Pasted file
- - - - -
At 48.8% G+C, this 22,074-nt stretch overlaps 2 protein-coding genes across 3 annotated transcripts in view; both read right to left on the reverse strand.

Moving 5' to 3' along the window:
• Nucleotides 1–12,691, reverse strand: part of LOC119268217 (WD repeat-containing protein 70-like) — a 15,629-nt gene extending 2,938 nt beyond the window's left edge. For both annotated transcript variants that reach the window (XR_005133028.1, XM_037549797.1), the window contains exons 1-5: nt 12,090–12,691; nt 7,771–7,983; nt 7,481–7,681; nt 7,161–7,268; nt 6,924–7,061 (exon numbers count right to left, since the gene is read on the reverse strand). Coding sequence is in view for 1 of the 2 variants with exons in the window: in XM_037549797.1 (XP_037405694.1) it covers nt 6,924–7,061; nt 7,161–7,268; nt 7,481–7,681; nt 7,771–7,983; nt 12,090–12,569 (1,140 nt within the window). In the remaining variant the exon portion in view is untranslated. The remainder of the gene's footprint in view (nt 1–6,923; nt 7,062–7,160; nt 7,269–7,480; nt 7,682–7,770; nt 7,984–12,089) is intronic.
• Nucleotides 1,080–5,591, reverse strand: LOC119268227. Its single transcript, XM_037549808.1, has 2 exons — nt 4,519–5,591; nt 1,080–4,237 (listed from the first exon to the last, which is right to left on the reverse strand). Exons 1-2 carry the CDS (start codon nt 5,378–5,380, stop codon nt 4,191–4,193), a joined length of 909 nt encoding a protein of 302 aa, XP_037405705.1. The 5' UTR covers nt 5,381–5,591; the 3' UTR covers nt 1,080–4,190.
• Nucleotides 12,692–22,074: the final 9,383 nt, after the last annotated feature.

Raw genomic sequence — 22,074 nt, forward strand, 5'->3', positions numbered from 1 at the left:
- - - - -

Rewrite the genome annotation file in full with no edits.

At 48.8% G+C, this 22,074-nt stretch overlaps 2 protein-coding genes across 3 annotated transcripts in view; both read right to left on the reverse strand.

Moving 5' to 3' along the window:
• Nucleotides 1–12,691, reverse strand: part of LOC119268217 (WD repeat-containing protein 70-like) — a 15,629-nt gene extending 2,938 nt beyond the window's left edge. For both annotated transcript variants that reach the window (XR_005133028.1, XM_037549797.1), the window contains exons 1-5: nt 12,090–12,691; nt 7,771–7,983; nt 7,481–7,681; nt 7,161–7,268; nt 6,924–7,061 (exon numbers count right to left, since the gene is read on the reverse strand). Coding sequence is in view for 1 of the 2 variants with exons in the window: in XM_037549797.1 (XP_037405694.1) it covers nt 6,924–7,061; nt 7,161–7,268; nt 7,481–7,681; nt 7,771–7,983; nt 12,090–12,569 (1,140 nt within the window). In the remaining variant the exon portion in view is untranslated. The remainder of the gene's footprint in view (nt 1–6,923; nt 7,062–7,160; nt 7,269–7,480; nt 7,682–7,770; nt 7,984–12,089) is intronic.
• Nucleotides 1,080–5,591, reverse strand: LOC119268227. Its single transcript, XM_037549808.1, has 2 exons — nt 4,519–5,591; nt 1,080–4,237 (listed from the first exon to the last, which is right to left on the reverse strand). Exons 1-2 carry the CDS (start codon nt 5,378–5,380, stop codon nt 4,191–4,193), a joined length of 909 nt encoding a protein of 302 aa, XP_037405705.1. The 5' UTR covers nt 5,381–5,591; the 3' UTR covers nt 1,080–4,190.
• Nucleotides 12,692–22,074: the final 9,383 nt, after the last annotated feature.

Raw genomic sequence — 22,074 nt, forward strand, 5'->3', positions numbered from 1 at the left: